b) In addition, there is always the possibility that any of them used a highly literate scribe, giving him considerable freedom to help with the composition of the work.
  2. Internal considerations.
    a) Jude advances the concept of the faith as something handed down, a deposit in vs. 3. Here again we see, as we do in 1-2 Timothy, Titus, that there is evidence of this kind of thinking earlier than critical scholars usually admit, e.g. in 1 Corinthians 11 and 15.
    b) Some say the writer speaks of the apostles as of men of long ago in vs. 17, negating the possibility of Jude writing the book. This is not conclusive.


C. Here again we have external evidence for traditional authorship, fairly objective, against subjective concerns that lead some to deny traditional authorship. One’s methodology, especially in this case one’s preference for external or internal evidence, governs one’s results. There is nothing in the internal evidence that demands nontraditional authorship.

D. Also, consider the external evidence. The Muratorian Canon (late second century), Tertullian (d. 220), Clement of Alexandria (mid-third century) all regarded it as canonical, though Origen (d. 254) doubted it. The fact that Origen, Eusebius, and Jerome doubted (but did not reject) the book may well come from Jude’s use of works from the Old Testament pseudepigrapha.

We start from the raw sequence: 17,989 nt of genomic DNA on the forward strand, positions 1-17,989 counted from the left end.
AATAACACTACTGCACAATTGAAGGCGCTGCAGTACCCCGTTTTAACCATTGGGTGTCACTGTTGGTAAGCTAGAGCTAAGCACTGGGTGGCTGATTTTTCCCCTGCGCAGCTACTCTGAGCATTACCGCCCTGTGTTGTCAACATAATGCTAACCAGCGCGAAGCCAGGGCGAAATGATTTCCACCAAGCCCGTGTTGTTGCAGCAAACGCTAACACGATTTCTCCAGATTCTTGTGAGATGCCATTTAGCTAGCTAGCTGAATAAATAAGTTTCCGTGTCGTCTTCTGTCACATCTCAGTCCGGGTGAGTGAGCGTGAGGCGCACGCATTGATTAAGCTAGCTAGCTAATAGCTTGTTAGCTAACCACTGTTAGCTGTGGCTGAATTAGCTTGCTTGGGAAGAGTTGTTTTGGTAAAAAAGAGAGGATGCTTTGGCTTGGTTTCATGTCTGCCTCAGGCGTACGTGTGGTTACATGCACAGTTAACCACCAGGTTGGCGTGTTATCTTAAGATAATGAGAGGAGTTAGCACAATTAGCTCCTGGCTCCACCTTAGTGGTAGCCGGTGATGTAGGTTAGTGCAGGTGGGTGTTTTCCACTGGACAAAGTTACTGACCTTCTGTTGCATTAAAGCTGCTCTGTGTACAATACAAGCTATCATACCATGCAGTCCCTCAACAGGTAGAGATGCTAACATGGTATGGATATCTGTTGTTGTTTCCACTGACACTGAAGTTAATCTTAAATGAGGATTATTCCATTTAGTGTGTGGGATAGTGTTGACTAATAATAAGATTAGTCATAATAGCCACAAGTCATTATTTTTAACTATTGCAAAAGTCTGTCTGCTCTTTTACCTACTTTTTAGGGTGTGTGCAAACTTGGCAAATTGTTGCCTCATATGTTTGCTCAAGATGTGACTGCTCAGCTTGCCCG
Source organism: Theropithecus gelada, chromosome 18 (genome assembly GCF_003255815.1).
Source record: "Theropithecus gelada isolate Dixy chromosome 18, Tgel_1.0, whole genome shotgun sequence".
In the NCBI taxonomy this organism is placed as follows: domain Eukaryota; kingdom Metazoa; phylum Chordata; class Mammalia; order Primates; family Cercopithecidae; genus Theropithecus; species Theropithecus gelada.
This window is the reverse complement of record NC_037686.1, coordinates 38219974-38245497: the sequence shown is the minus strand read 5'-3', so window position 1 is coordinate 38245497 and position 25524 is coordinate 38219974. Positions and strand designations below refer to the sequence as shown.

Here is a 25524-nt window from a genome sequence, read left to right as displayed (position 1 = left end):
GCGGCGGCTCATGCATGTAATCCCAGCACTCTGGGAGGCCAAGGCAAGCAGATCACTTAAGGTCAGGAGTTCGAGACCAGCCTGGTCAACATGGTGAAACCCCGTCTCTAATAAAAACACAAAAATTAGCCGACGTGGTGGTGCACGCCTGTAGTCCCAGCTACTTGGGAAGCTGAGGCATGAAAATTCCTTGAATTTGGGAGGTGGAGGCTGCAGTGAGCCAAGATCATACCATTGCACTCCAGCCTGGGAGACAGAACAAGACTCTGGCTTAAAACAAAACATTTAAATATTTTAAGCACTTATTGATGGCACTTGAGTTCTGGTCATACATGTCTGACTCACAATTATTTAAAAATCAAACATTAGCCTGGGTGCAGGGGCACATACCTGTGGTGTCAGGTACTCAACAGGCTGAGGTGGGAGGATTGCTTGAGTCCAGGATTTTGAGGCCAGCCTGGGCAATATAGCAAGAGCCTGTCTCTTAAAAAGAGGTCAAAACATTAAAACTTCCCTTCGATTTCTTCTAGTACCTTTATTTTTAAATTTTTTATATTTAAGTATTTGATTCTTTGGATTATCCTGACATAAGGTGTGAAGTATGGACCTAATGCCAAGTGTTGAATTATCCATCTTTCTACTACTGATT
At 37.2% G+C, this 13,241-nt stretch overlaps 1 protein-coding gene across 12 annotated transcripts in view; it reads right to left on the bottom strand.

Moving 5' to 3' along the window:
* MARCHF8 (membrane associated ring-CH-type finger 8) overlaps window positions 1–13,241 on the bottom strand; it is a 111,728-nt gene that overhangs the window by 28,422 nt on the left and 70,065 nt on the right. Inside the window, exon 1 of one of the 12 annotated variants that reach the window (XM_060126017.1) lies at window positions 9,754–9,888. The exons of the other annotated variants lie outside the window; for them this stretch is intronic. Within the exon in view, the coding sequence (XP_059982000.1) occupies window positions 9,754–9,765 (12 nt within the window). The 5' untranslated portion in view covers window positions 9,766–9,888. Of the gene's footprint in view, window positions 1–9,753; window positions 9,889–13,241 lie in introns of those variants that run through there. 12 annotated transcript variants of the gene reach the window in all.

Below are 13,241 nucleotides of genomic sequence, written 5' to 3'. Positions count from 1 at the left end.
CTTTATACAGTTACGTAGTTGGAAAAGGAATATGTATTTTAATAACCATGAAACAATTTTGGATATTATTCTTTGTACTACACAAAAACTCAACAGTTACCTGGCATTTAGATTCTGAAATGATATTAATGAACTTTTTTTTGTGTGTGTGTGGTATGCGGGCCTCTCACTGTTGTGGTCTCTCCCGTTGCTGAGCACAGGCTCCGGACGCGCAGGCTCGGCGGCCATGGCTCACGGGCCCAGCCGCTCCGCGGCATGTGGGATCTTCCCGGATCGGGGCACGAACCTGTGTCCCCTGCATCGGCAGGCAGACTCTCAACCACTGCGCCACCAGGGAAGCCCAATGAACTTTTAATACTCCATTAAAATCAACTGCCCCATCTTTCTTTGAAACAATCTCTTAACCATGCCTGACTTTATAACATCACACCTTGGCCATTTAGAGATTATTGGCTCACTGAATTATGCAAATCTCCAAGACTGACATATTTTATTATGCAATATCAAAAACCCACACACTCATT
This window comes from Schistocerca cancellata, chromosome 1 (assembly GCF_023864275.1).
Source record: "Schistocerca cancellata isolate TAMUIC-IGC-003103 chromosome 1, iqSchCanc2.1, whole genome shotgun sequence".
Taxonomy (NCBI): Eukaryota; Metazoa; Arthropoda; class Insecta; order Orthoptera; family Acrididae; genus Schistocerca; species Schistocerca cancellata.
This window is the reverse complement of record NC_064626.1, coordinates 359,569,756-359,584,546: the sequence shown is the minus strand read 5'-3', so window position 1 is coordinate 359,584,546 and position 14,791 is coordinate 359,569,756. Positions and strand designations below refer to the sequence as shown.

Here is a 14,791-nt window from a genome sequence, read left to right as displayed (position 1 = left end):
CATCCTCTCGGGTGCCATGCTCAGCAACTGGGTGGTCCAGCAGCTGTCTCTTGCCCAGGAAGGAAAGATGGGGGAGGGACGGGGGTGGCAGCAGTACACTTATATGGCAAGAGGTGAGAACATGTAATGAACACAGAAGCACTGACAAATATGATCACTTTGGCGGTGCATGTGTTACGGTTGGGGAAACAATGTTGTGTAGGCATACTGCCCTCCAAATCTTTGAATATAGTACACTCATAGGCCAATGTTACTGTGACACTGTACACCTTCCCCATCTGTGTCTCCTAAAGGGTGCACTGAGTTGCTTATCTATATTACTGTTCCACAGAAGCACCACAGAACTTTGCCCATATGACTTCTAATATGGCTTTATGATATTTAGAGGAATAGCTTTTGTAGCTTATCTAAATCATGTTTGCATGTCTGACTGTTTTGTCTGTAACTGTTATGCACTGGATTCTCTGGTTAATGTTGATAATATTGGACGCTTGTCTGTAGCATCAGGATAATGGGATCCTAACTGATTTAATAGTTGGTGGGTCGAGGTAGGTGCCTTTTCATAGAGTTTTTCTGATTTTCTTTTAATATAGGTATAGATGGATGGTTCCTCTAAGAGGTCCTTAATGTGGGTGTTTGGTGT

1. In vs. 9, Jude refers to an incident in the Assumption of Moses, where the archangel Michael disputes with Satan about custody of Moses’ body, and in vss. 14-15 he quotes directly from Enoch 1:9.
  2. But note that he does not use a formula for quoting like “as the scripture says” or “as the Spirit says.” This need be no more than a literary allusion like the use of the traditional names Jannes and Jambres for the Egyptian sorcerers (2 Timothy 3:8), or Paul’s use of pagan poets (Acts 17:28; 1 Corinthians 15:33; Titus 1:12), allusions that cause no one much concern.

V. Date Of Jude

A. Since we know nothing about Jude’s life, we cannot draw any conclusions about the date of the letter.
B. If this letter was used by Peter in 2 Peter, the writing would have to be sometime prior to Peter’s death or before A.D. 65. Everything considered, the letter is best dated about 60 to 80.

VI. Jude And 2 Peter 2

A. The first question is whether we can believe that any writer of scripture used any other’s work. To some extent this has to do with one’s view of inspiration, not whether the books of scripture were inspired, but how it was done.
B. We do not have to be afraid of the idea that scripture writers occasionally used other books as sources, because there is evidence that these inspired books were produced, on the human level, by the same methods as ordinary books.

  1. Luke claims to have done careful research to write his gospel for Theophilus (Luke 1:1-4).
  2. Paul uses the Corinthians’ letter to him, apparently, to help structure his response in 1 Corinthians 7:1.
  3. Paul sometimes seems to quote early Christian hymns (Philippians 2:5-11; 1 Timothy 3:16).

C. It should not seem strange to us if an inspired writer used the work of another in his work. This is what the New Testament writers do each time they quote in the Old Testament; what we may have in Peter and Jude is a similar kind of borrowing, only between the New Testament and New Testament.
D. However, it must be added that this is not a necessary conclusion. The apostles had constantly heard one another talk, and certain expressions and scriptural illustrations became part of the common “vocabulary” — especially in a culture that relied heavily on hearing and remembering.